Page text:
March 10, 1991 may be a long lane to some.
But we know the day is as close to you as the present itself. Keep on going.
It was sad yesterday- when I was watching a rebroadcast of the event by Malawi Broadcasting Corporation Television- to see one of the babies who survived that catastrophe.
She is now 20, with a child of her own.
She was found floating on the water; the water that took her mum away forever.
That day- March 10- rains poured all night in Mulanje (now Phalombe District). Then, big rocks started falling from hills and mountains- rocks so big it is still hard to understand how such big rocks got pushed by limbless water.
Many perished in that disaster.
President Bingu wa Mutharika summed it all up when he said: "We do not know, up to now, how many lost their lives in that disaster. Only God knows."
How can a community not count the number of its dead when, others say, in Malawi each one knows everybody else.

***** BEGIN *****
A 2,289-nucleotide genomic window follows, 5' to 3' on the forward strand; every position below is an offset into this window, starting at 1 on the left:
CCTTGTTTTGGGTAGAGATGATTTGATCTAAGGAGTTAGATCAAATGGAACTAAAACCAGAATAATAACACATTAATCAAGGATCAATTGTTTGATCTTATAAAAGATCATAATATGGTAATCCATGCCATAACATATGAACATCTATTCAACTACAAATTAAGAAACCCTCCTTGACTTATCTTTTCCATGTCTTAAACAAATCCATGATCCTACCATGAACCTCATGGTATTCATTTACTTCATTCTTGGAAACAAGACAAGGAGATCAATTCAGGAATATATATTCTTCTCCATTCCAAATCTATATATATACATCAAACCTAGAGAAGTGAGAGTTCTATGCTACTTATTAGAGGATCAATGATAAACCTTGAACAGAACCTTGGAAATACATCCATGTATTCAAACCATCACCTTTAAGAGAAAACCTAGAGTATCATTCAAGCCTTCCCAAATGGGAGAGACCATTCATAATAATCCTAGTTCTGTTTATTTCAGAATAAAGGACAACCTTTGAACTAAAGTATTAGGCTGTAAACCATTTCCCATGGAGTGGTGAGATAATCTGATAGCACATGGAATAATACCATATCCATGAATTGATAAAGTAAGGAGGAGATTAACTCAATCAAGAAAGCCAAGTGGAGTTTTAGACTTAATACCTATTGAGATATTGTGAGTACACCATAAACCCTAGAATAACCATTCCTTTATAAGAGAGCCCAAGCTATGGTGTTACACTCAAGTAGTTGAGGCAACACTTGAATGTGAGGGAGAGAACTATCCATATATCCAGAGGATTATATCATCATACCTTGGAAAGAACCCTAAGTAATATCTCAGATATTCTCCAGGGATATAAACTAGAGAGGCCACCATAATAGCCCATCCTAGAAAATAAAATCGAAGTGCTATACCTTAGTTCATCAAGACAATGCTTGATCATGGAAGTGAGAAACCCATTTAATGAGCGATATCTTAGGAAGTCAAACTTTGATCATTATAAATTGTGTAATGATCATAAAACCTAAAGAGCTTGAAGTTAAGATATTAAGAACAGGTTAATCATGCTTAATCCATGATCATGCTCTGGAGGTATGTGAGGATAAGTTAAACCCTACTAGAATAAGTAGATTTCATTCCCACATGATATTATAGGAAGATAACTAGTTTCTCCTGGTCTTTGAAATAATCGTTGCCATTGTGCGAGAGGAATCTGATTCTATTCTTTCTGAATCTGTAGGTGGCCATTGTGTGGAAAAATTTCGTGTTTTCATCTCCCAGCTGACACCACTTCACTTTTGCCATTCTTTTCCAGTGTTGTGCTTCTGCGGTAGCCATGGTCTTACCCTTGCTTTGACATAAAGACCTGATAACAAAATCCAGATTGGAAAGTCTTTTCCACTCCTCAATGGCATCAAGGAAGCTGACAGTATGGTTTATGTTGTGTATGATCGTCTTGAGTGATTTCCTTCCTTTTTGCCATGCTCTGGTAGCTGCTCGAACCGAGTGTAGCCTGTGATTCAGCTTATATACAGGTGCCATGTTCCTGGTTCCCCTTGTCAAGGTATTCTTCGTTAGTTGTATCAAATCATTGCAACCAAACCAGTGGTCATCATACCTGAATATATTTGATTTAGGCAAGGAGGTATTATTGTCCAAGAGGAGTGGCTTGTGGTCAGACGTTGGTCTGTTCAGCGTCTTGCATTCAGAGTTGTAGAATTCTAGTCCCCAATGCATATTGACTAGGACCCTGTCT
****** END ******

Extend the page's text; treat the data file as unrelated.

Mutharika has the answer; "Some people may have just come here, or happened to be here on the day of that disaster, and perished, too."
He is right. Putting the actual figure at -one-human-being less is immoral.
It is a sin, too. A lie.
But they all lie in peace, anyway, wherever it is they saw the craws of death take their breath away.
And, perhaps, they watch over us; watching over the waters of Mount Mulanje.
Lest they run amok, and take our peace away.
Rest in Peace, our fellow citizens.
Your death has made us one.
The truth, and pain, is one, too.
We are one.
Your souls and our bodies make one nation: of the lost and the living. Only that you are not lost, you are pioneers- gone to sit at the vintage point, and see our souls come- one by one.
When our day comes.